We were both exceedingly happy with how we did, and my wife put it best when she said she didn’t think she could have done that on a single bike, but when we’re on the tandem, she knows I’ve got her back when she needs me and she’s got mine when I need it. And that’s exactly it. I won’t lie, either… I got more than a little misty when she was talking about how she knew I had her back and that she had mine. We’ve worked really hard on our marriage to get to that point. And the hard work is clearly paying off.

We do well on the tandem because we are the definition of a tandem team.

Good times, noodle salad. I slept like a baby last night.

Love, On a Tandem Bicycle

My wife and I rolled out Saturday morning. We’re recovering from Covid and don’t quite want to ride with our friends yet, but my fever was the last to break four days ago – we’re well beyond contagious. Still, it doesn’t hurt to be a little overly cautious when it comes to Covid. We went though it easily enough, but you never know who won’t.

We’re riding easy, getting our legs back under us and are having a wonderful time of it. We talk about how things are going in our lives, we talk about our plans and aspirations, and we regularly talk of how much we love each other, that we’re excited to see what comes next. We went, in five months, from riding once a week on the tandem to almost every time we throw a leg over a bicycle. It wasn’t always this wonderful. In fact, this love story has a contentious start…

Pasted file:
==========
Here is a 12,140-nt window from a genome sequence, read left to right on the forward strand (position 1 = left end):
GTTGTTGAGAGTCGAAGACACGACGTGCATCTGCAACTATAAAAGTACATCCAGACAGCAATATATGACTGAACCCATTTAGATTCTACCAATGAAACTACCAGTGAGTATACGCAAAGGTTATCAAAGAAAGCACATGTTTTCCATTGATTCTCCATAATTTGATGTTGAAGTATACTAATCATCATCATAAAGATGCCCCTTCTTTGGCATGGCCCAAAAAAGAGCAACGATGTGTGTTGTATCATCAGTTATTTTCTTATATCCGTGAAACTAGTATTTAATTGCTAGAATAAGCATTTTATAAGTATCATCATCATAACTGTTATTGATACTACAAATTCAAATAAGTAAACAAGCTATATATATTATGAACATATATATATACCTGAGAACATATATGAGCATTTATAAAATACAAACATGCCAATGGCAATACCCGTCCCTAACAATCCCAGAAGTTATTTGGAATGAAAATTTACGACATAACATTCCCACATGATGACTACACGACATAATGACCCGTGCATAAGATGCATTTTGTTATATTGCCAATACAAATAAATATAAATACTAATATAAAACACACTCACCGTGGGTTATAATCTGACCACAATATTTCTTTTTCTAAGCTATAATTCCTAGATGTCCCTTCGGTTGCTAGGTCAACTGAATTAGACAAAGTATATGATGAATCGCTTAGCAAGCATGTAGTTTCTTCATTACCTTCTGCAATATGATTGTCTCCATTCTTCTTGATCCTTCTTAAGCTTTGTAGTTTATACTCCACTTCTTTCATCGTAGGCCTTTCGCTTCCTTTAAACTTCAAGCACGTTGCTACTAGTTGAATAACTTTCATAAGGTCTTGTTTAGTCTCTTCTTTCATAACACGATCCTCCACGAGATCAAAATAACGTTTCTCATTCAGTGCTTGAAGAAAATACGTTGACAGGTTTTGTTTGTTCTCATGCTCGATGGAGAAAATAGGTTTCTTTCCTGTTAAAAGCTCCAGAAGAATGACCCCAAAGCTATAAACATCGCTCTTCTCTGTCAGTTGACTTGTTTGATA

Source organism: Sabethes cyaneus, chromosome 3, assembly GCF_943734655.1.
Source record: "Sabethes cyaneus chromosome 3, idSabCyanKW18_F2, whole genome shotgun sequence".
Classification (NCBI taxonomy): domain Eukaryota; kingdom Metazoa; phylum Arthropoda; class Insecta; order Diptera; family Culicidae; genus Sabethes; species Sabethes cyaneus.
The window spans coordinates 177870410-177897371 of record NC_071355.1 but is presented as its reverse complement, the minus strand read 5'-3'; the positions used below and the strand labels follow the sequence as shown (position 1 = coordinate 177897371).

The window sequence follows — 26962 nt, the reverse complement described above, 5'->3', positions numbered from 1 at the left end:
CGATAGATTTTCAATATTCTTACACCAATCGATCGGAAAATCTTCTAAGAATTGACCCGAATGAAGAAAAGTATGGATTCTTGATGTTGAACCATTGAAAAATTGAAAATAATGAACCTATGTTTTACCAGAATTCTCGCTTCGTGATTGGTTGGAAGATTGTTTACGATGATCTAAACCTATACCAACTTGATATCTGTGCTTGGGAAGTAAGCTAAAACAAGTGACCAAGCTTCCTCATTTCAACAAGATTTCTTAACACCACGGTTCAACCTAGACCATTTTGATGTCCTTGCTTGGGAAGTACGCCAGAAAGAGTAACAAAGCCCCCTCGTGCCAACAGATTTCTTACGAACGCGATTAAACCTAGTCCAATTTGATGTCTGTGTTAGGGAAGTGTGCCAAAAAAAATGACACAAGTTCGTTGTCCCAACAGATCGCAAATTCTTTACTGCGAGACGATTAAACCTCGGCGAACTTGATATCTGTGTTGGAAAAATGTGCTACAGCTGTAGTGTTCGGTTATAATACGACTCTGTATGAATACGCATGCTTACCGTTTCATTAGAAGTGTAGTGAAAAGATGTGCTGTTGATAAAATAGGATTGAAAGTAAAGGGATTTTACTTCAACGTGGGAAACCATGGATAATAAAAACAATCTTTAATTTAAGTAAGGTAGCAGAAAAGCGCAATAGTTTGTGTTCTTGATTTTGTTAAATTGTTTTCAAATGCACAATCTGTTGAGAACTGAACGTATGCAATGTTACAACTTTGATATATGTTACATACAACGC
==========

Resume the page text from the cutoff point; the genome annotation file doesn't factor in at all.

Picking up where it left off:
I was a very aggressive rider with a complex about keeping up with the group. If we struggled to keep up, even at a 21-mph pace, I’d try to pedal through my wife to keep the wheel ahead of me. This was hard on my wife and she got to a point where she didn’t much care for the tandem. She also failed to clue me in on this – however, I’d been dense enough I’d missed it myself.

We’d take our tandem out now and again when we anticipated an easier paced ride and I always made sure to tell my wife how much I loved riding that bike with her but I never got the warm, fuzzy response I hoped for. Say, something along the lines of “I love riding the tandem with you, too.” Well, my wife wasn’t all that happy because she felt out of sorts with the fact I was so much stronger a rider than she was. One day, after a difficult, fast ride which resulted in the group splitting up and my wife and I both cranky, it was suggested we should designate Sunday a “Funday” and keep the pace reasonable, say around 17-mph. If someone (or a few someone’s) took the pace up too hot, they’d be reeled in… and life on the tandem improved. We rode the tandem every Sunday Funday and my wife grew to love it. The more fun we had on it, the more we looked forward to riding it.